At the end of a quiet road on the outskirts of Maryville, there’s a cemetery with a secret.
Fairland Cemetery is at least a century old, as far as anyone knows. It sits well away from what was the center of Maryville when its earliest known burials took place at the beginning of the last century. There’s no fence to separate it from the vineyards next door and walking through it takes only a minute.
But as long as anyone can remember, older folks have said that there was another burial site near the rear of the cemetery, behind the rows of well-tended graves.
“Our relatives always spoke of the unmarked graves, for paupers or for new miners that nobody knew yet,” said historian Sharon Petty, who works with the Maryville Heritage Museum. “We’d like to know who’s buried where. … Our job is documentation, making sure things are preserved for people down the line.”
The cemetery is owned by the village, and recently village officials authorized a ground-penetrating radar scan of a portion of the cemetery.
“A lot of our history is buried there,” said Maryville Mayor Larry Gulledge. “It’s significant to us, and we want to make sure it’s maintained. We want to find out as much as we can about who may or may not be buried there.”
What the radar found confirmed the tales: At least two actual graves, with three more sites that may have been graves. Some of them appeared to be quite small, so they may have been children, according to village officials.
“If it’s a wooden coffin, it may have deteriorated,” said Village Clerk Jolene Henry. “Also, back then if you lost an arm, they may have buried the arm — they used to do that.”
And that’s only one corner of the presumed-empty portion of the cemetery, far back from the road.
Mike Picchioldi, a retired fire chief who now runs the Memories from Maryville website, said the cemetery was the first village burial ground and is the final resting place of many of the original families from the village’s first days. Maryville was originally a mining town, he said, and the cemetery may have been the resting place for some of those early miners.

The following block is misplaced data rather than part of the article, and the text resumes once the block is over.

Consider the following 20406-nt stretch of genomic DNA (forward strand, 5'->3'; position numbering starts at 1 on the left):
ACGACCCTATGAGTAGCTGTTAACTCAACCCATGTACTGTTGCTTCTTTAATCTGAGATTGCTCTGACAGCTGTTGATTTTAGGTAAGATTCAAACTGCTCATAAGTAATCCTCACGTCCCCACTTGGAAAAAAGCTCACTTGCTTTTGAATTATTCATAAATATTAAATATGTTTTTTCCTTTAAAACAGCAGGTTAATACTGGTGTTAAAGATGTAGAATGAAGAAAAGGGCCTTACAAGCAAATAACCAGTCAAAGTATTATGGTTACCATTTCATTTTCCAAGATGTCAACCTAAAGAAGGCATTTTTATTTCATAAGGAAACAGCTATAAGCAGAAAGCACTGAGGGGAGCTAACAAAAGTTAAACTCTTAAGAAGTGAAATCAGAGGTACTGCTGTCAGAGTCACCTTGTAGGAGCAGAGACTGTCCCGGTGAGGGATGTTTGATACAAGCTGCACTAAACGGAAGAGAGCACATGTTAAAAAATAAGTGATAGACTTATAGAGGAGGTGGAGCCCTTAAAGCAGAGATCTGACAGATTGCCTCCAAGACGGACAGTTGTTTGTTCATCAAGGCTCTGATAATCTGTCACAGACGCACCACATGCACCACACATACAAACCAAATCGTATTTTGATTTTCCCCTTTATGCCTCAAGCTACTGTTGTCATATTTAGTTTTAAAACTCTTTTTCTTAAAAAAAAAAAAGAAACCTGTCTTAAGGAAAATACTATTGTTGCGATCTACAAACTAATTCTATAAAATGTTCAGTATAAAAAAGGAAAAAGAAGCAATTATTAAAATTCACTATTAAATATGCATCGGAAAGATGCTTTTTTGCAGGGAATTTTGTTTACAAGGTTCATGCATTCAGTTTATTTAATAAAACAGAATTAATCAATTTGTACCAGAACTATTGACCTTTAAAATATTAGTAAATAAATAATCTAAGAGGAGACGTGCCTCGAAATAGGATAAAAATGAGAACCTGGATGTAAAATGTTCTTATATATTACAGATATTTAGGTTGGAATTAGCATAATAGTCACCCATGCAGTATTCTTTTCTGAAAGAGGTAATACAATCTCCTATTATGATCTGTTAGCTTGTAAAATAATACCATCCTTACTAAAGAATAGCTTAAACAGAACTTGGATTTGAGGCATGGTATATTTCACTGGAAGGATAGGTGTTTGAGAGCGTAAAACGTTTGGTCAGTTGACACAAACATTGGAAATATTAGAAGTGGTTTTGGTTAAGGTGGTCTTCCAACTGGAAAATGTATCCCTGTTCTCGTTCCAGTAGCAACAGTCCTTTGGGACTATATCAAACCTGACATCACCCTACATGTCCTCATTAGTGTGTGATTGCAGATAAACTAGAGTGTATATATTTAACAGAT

Picchioldi said they are hoping residents may have more information in scrapbooks and attics; they are especially hunting for a picture of the cemetery back when it had a large iron archway over the road.
“We all know it was there, but we don’t have a picture of it,” Picchioldi said.
If they can find a picture of it, he said, they may be able to raise funds to construct a replica.
Meanwhile, village officials are hoping that people might tell them who is buried in Fairland Cemetery, if they have receipts or records from family purchases.
The village’s own records are incomplete: back in the early 1980s, officials said, the village hired a caretaker who was caught double-selling plots. When he fled town, he took the records with him. While they eventually located him in Hawaii, village officials said, they never got the records back.
“It’s a neat cemetery since it’s so old, but it’s also sad, because we’re in this situation with it,” Henry said.
Primarily for that reason, the village no longer sells plots in Fairland Cemetery. However, burials still take place for families that purchased plots years ago.
“We tried to piecemeal the records from local funeral homes (and) an ancient receipt book,” Henry said. “But if someone calls and says this parent or grandparent has a plot out there, we try to find out.”
Village comptroller Marvin Brussatti said some people have receipts on lots that were illegally resold, which complicates management of the cemetery to this day. That’s another reason to scan the ground, to make sure who is buried where, he said.
“It’s actually the only cemetery in the corporate limits of Maryville, which is very important to all the residents, especially the ones who have been here for a long time and have parents and grandparents there,” Brussatti said. “That’s (one reason) why it’s very important to get everything straightened out.”
Village officials also hope to scan more ground; the first scan only dealt with a small portion of the cemetery. There are other areas closer to the vineyard that have not been scanned and may also have unmarked graves.
Mayor Gulledge said the village is now considering a marker of some kind over the graves if they cannot be identified, commemorating the lives of those whose names are unknown.
“(It’s) so this area will never be disturbed,” he said.
Contact reporter Elizabeth Donald at firstname.lastname@example.org or 618-239-2507.